Weather school

Because I’m now flying further afield and on multi-day trips, I needed to improve my forecasting skills. So I attended a special weather school for pilots.

Simon Keeling runs aviation weather school in Staffordshire, and he invited me to join his course. Weather school currently exists in two, one-day training sessions.

Scroll down for the new video

I joined aviation weather school part 1

On part 1, Simon reminded us of a lot of the theory from the PPL syllabus. We were shown how to read the analysis and forecast charts from the Met Office, revised the effect of the different frontal systems, and were reminded about the different air-masses, and the weather they bring.

Some of the air masses that drive the weather in the UK

Even after attending part one of the course, I found my understanding of the weather had been improved, and I was effectively identifying the best days to fly, up to a week in advance. My recent flight to Welshpool was a good test of my new-found knowledge, as we had originally intended to fly that weekend to France. From five days in advance, I could see that the weekend was going to be a wash-out, with just one weather window for a day-trip to the north west.

On weather school part 2, we were introduced to 500 millibar charts.

A 500mb chart, showing a U shape over the UK

The 500mb charts are great for looking at the weather trends, a week or so ahead. A ‘u’ shape on the chart means unsettled weather, an ‘n’ shape is more settled.

But by far the best weather resources for pilots are the skew-T diagrams.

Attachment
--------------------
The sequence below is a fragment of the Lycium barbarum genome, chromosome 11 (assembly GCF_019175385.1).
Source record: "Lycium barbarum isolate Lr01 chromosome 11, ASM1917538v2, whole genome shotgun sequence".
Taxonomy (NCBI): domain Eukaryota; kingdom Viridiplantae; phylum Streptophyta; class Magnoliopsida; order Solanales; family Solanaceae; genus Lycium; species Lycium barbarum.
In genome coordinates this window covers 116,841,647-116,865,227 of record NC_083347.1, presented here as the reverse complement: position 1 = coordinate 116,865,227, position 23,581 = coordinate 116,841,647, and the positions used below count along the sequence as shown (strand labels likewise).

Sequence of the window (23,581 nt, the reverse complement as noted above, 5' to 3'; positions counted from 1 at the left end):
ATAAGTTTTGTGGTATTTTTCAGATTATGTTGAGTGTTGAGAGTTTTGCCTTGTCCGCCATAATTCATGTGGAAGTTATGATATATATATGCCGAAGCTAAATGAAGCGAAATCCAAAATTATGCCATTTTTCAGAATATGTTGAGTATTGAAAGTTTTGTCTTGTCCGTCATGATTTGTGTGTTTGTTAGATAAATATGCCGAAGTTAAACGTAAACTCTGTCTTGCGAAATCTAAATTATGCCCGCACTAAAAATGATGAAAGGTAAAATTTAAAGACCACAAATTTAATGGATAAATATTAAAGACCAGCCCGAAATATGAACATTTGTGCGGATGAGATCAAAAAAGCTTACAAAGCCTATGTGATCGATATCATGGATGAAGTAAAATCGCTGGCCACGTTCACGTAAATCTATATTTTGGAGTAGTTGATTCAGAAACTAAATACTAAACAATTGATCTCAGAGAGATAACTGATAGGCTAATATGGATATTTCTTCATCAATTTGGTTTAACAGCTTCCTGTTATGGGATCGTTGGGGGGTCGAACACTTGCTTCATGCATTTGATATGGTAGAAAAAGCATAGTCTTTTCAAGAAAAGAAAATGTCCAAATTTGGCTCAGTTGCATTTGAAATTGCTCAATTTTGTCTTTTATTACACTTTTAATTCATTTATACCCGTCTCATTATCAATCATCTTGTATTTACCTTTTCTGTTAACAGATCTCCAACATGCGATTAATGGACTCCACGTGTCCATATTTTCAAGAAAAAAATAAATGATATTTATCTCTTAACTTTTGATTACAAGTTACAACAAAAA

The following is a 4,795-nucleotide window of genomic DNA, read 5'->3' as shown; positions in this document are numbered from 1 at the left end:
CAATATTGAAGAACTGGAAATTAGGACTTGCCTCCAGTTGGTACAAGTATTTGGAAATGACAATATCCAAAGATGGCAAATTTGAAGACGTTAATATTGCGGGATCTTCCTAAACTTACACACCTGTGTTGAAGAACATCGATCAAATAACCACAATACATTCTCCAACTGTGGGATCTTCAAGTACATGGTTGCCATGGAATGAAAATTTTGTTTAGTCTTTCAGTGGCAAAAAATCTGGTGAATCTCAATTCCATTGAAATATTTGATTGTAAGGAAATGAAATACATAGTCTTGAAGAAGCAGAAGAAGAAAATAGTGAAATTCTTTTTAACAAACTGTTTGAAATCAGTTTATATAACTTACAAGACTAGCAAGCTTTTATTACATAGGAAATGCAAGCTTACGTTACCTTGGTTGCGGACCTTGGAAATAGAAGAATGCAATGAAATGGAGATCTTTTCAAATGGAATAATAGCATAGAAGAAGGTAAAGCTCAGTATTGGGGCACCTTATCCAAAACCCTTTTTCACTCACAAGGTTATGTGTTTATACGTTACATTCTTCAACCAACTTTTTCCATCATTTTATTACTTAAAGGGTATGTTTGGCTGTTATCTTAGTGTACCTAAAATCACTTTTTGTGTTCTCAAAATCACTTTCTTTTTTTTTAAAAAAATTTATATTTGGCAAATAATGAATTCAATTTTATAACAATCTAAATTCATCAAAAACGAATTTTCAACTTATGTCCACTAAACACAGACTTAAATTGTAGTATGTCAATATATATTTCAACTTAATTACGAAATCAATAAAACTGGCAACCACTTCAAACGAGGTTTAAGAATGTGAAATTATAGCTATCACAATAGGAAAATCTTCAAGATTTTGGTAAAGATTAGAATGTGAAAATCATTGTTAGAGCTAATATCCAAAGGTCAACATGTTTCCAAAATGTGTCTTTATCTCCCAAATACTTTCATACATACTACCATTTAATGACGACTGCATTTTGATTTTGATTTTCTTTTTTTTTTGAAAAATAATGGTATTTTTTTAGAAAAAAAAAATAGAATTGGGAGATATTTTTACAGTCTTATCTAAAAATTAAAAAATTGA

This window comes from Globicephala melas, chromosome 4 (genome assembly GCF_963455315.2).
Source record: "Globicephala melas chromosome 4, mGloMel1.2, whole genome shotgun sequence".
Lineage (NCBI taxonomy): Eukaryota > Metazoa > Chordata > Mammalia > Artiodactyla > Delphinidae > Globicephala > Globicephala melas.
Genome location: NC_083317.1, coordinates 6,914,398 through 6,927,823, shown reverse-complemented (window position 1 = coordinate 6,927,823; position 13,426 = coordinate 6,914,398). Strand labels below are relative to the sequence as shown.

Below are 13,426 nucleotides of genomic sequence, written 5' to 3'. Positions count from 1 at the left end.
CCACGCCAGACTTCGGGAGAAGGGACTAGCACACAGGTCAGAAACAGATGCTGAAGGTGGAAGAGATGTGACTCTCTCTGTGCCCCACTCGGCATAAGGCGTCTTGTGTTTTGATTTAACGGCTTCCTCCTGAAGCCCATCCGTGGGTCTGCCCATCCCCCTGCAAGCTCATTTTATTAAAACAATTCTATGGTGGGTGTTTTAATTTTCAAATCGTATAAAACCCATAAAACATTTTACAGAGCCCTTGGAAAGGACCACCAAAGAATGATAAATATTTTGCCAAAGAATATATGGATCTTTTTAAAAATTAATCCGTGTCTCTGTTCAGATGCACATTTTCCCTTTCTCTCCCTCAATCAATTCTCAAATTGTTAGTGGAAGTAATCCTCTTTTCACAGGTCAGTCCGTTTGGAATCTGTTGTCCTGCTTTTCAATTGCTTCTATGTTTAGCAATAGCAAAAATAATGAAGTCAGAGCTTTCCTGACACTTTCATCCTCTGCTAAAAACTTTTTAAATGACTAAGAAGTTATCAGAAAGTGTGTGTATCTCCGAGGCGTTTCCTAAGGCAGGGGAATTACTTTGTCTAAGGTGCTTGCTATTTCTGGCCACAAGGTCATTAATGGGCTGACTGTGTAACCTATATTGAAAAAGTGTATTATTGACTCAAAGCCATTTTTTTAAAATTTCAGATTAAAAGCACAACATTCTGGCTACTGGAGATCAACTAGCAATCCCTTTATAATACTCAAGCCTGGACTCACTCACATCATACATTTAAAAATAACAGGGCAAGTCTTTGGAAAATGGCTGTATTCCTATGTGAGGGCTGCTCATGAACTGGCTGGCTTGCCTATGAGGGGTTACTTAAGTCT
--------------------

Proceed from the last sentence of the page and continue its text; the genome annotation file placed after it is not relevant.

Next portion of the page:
Skew-T diagram

A Skew-T diagram is a forecast of temperature and dew point by height/pressure. When the red line (temperature) and blue line (dew point) are close together, we get cloud and rain. The diagrams can tell us cloud bases and cloud tops, freezing levels, and how stable or unstable the air mass is. The Skew-T diagrams are available up to a week in advance.

Diverting to Pisa

Last year’s flight through Europe was not without drama. On our flight from Carpentras (France) to Pula (Croatia), we diverted to Pisa (Italy) because of thunderstorms blocking our path.

Simon gives me an after-cast of our trip to Croatia

Simon took me back over all the weather charts for that day, including the Skew-T diagrams and analysis and forecast charts, and the warning signs were all there. It was a trip that was never going to succeed.

Attending the weather school has given me new skills, that I am looking forward to applying to my future adventures in the skies. If you’re interested in attending weather school, you can find details here.

Links to all the free weather resources shown in the video below.